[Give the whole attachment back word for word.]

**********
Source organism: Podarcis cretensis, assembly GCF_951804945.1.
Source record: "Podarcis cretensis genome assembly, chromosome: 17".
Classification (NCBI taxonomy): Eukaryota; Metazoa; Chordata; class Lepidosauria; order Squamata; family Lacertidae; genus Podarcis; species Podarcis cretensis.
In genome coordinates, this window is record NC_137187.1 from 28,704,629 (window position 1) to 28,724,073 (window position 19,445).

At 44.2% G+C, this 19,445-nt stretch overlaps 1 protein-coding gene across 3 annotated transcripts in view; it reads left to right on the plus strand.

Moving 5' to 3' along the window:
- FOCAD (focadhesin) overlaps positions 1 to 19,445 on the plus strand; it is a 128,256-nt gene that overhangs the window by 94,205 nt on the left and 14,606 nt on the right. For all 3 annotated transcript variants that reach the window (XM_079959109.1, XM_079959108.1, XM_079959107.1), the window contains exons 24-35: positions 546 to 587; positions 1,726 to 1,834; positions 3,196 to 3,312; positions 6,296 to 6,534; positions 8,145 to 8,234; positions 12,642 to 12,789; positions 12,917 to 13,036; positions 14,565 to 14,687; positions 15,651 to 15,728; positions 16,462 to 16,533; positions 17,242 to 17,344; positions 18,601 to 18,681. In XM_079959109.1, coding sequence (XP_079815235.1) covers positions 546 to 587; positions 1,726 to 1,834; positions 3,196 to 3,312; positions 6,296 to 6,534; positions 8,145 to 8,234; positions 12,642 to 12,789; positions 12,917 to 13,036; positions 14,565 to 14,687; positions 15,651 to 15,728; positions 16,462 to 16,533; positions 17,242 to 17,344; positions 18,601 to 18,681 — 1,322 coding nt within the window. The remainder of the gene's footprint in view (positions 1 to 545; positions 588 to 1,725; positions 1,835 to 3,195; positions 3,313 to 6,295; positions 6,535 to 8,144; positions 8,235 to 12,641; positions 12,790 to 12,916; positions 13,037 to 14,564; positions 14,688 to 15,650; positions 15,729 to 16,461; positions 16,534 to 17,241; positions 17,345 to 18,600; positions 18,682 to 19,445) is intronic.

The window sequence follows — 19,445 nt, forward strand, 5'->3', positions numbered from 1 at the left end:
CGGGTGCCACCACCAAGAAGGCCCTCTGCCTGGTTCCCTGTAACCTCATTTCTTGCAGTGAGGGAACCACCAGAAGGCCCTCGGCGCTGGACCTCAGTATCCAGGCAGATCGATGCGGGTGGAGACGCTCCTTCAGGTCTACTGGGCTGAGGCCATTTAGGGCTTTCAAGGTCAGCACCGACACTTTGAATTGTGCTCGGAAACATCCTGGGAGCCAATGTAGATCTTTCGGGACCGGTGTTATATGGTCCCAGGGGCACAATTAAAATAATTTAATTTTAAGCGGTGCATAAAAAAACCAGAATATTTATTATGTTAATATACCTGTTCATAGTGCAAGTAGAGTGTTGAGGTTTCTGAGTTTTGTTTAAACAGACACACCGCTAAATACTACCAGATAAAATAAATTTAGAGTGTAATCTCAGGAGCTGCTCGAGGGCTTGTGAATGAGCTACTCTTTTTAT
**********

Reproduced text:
Source organism: Podarcis cretensis, assembly GCF_951804945.1.
Source record: "Podarcis cretensis genome assembly, chromosome: 17".
Classification (NCBI taxonomy): Eukaryota; Metazoa; Chordata; class Lepidosauria; order Squamata; family Lacertidae; genus Podarcis; species Podarcis cretensis.
In genome coordinates, this window is record NC_137187.1 from 28,704,629 (window position 1) to 28,724,073 (window position 19,445).

At 44.2% G+C, this 19,445-nt stretch overlaps 1 protein-coding gene across 3 annotated transcripts in view; it reads left to right on the plus strand.

Moving 5' to 3' along the window:
- FOCAD (focadhesin) overlaps positions 1 to 19,445 on the plus strand; it is a 128,256-nt gene that overhangs the window by 94,205 nt on the left and 14,606 nt on the right. For all 3 annotated transcript variants that reach the window (XM_079959109.1, XM_079959108.1, XM_079959107.1), the window contains exons 24-35: positions 546 to 587; positions 1,726 to 1,834; positions 3,196 to 3,312; positions 6,296 to 6,534; positions 8,145 to 8,234; positions 12,642 to 12,789; positions 12,917 to 13,036; positions 14,565 to 14,687; positions 15,651 to 15,728; positions 16,462 to 16,533; positions 17,242 to 17,344; positions 18,601 to 18,681. In XM_079959109.1, coding sequence (XP_079815235.1) covers positions 546 to 587; positions 1,726 to 1,834; positions 3,196 to 3,312; positions 6,296 to 6,534; positions 8,145 to 8,234; positions 12,642 to 12,789; positions 12,917 to 13,036; positions 14,565 to 14,687; positions 15,651 to 15,728; positions 16,462 to 16,533; positions 17,242 to 17,344; positions 18,601 to 18,681 — 1,322 coding nt within the window. The remainder of the gene's footprint in view (positions 1 to 545; positions 588 to 1,725; positions 1,835 to 3,195; positions 3,313 to 6,295; positions 6,535 to 8,144; positions 8,235 to 12,641; positions 12,790 to 12,916; positions 13,037 to 14,564; positions 14,688 to 15,650; positions 15,729 to 16,461; positions 16,534 to 17,241; positions 17,345 to 18,600; positions 18,682 to 19,445) is intronic.

The window sequence follows — 19,445 nt, forward strand, 5'->3', positions numbered from 1 at the left end:
CGGGTGCCACCACCAAGAAGGCCCTCTGCCTGGTTCCCTGTAACCTCATTTCTTGCAGTGAGGGAACCACCAGAAGGCCCTCGGCGCTGGACCTCAGTATCCAGGCAGATCGATGCGGGTGGAGACGCTCCTTCAGGTCTACTGGGCTGAGGCCATTTAGGGCTTTCAAGGTCAGCACCGACACTTTGAATTGTGCTCGGAAACATCCTGGGAGCCAATGTAGATCTTTCGGGACCGGTGTTATATGGTCCCAGGGGCACAATTAAAATAATTTAATTTTAAGCGGTGCATAAAAAAACCAGAATATTTATTATGTTAATATACCTGTTCATAGTGCAAGTAGAGTGTTGAGGTTTCTGAGTTTTGTTTAAACAGACACACCGCTAAATACTACCAGATAAAATAAATTTAGAGTGTAATCTCAGGAGCTGCTCGAGGGCTTGTGAATGAGCTACTCTTTTTAT